1917 Fast Observance Today*: Fasting, maximum food intake is one meal, along with two small meal (that together don’t equate to another full meal). No snacking in between and no alcohol consumption today. No high-caloric “drinks” like milkshakes, smoothies, etc.
*Applicable to healthy adults between ages of 21-60 (some exemptions exist – see 1917 Fast: The Specifics)
1917 Abstinence Observance Today**: Partial abstinence, meaning that meat can be eaten only at the principal meal on these days
**Applicable to all age 7 and over.
Potential Prayer(s): The Liturgy of the Hours and the Sorrowful Mysteries Rosary
Potential Fast Intention: Freedom from medical difficulties
Potential Give: Consider donating to a medical hospital, like St. Jude: http://www.stjude.org/donate
Fasting Inspiration of the Day: Saint Alphonsus de Ligouri, (27 September 1696 – 1 August 1787), Most Zealous Doctor of the Church
“God has given us the goods of the earth, not only that we may enjoy them, but also that we may have the means of … showing him our love by the voluntary renunciation of his gifts, and by the oblation of them to his glory. To abandon, for God’s sake, all worldly enjoyments, has always been the practice of holy souls.” – St. Alphonsus
Those who“neglect the mortification of the taste will daily commit a thousand faults.” – St. Alphonsus
Comments of the Day:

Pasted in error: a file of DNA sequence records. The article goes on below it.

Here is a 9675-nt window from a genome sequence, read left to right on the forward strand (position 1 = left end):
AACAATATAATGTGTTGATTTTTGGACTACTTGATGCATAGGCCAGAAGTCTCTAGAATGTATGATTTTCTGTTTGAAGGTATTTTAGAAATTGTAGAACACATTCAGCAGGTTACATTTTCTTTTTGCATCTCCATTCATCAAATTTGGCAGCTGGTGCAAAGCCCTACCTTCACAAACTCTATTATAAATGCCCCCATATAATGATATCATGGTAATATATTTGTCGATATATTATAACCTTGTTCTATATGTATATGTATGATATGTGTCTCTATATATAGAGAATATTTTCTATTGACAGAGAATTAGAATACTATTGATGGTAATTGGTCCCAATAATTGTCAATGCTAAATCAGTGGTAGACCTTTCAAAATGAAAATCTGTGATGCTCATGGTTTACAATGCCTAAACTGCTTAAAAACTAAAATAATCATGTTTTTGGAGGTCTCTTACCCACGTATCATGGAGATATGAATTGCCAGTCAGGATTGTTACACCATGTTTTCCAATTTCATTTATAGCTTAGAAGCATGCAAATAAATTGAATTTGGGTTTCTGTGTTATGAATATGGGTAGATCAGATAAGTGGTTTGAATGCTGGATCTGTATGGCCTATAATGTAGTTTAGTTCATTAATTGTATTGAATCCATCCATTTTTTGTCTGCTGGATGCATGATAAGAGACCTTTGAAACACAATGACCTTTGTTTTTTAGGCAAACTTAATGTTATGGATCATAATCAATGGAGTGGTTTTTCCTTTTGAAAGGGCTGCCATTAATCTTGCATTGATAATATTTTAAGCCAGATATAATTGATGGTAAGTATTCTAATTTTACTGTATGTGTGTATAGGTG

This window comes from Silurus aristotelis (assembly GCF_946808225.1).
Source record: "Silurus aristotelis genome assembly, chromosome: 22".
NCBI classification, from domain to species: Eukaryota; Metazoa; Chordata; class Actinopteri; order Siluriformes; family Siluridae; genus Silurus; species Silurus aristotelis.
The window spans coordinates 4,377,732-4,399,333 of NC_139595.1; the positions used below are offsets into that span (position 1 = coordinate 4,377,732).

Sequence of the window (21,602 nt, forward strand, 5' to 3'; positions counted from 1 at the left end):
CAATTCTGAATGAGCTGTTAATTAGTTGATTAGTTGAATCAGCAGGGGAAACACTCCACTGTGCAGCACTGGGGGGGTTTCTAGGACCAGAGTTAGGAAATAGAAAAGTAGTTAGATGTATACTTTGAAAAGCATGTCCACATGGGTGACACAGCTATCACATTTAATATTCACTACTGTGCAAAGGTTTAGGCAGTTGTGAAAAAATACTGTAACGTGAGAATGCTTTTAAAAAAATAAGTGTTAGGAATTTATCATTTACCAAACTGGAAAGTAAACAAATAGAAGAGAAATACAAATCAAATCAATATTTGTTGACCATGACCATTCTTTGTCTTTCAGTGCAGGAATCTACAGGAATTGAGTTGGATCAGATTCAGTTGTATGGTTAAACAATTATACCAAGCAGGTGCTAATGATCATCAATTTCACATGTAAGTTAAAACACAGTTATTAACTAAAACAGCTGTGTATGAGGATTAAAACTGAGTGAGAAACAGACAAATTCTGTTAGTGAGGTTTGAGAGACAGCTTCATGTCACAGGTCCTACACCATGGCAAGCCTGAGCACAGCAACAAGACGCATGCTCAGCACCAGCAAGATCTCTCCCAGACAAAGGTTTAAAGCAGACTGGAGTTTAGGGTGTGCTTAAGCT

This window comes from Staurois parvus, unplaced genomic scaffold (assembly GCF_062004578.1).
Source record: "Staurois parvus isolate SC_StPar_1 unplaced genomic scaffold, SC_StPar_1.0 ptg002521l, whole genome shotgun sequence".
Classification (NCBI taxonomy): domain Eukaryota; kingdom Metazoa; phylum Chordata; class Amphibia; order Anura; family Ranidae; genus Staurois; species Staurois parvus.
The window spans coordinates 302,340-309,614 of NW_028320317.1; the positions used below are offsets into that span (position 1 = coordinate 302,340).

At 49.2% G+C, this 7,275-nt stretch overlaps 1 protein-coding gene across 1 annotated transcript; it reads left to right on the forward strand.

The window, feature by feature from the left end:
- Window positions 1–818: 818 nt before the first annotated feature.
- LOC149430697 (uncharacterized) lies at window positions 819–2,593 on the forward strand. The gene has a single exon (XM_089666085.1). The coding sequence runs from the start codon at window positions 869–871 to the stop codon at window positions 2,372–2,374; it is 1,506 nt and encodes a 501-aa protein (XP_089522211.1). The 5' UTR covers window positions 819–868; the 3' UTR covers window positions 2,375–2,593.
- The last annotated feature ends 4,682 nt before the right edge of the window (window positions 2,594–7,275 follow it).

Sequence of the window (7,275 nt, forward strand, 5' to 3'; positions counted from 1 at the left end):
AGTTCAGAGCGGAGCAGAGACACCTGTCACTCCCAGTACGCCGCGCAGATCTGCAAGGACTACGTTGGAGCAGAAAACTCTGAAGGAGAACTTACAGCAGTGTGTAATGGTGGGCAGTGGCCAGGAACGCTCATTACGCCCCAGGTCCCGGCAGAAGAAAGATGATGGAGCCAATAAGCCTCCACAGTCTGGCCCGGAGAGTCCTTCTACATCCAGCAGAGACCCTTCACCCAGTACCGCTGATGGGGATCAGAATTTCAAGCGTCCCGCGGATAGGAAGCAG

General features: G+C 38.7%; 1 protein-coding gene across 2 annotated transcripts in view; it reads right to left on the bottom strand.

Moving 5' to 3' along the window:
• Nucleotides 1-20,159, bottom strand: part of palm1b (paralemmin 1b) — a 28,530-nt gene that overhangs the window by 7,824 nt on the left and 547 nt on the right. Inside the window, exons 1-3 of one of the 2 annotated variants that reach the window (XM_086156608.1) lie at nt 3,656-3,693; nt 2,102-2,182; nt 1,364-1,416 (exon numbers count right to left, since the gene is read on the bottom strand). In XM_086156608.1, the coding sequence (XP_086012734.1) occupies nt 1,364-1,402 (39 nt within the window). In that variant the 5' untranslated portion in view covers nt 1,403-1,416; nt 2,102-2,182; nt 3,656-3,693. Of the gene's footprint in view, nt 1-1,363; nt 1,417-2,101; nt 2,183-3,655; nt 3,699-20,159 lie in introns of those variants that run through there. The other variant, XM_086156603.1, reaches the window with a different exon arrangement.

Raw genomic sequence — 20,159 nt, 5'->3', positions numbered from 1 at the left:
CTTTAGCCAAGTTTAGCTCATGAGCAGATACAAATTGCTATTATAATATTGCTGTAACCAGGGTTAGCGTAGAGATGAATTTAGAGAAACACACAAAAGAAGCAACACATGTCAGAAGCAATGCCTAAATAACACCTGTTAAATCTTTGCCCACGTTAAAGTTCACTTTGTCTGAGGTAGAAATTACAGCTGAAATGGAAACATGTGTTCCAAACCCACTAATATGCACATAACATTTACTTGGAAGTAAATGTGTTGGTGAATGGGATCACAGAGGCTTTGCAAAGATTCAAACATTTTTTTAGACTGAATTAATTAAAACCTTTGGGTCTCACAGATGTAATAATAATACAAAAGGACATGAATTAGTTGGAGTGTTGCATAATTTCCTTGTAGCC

“Restraint at table is often the first line of defense for a community against the spirit of the world. If a person does not practice restraint, and indulges its appetite to satiety, then it will eventually find itself drag down by the weight of the flesh, ceding the body’s ever-increasing demands. Such a life, says Saint Teresa of Avila, is most regrettable; for they will be left with nothing but dryness, lethargy, and disquiet, convinced that it is a trial sent on high, when it is only due to their own lack of self restraint. In today’s society, this occurs more than one might realize.”
These comments struck a chord with me. Restraining satiety is something I certainly struggle with on non-fast days. For many years, I took Saint Teresa’s comments that “when I fast, I fast and when I eat, I eat” quite literally, but even in non-fast days, moderation and mortification are important. I believe I have confused similar bodily demands as trials on high, when rather they are trials I self-impose given my lack of self-restraint.
I’m still trying to find the balance I need to satiate hunger and feed the body given its needs, but not eat because my mind wants to try or have something. Fasting helps restore that balance for me, which is why I plan to incorporate it into every week, even outside of Lent. Livethefast.org helps greatly in providing spiritual encouragement and nourishment for weekly Wednesday and Friday fasts. I have to remind myself routinely that fasting feeds the soul!
I wrote these comments above last year and they are still applicable. Still trying to curtail my daily desires to break from “the weight of the flesh”, especially outside of Lent. Lent is great practice for what must be watched outside of Lent as well!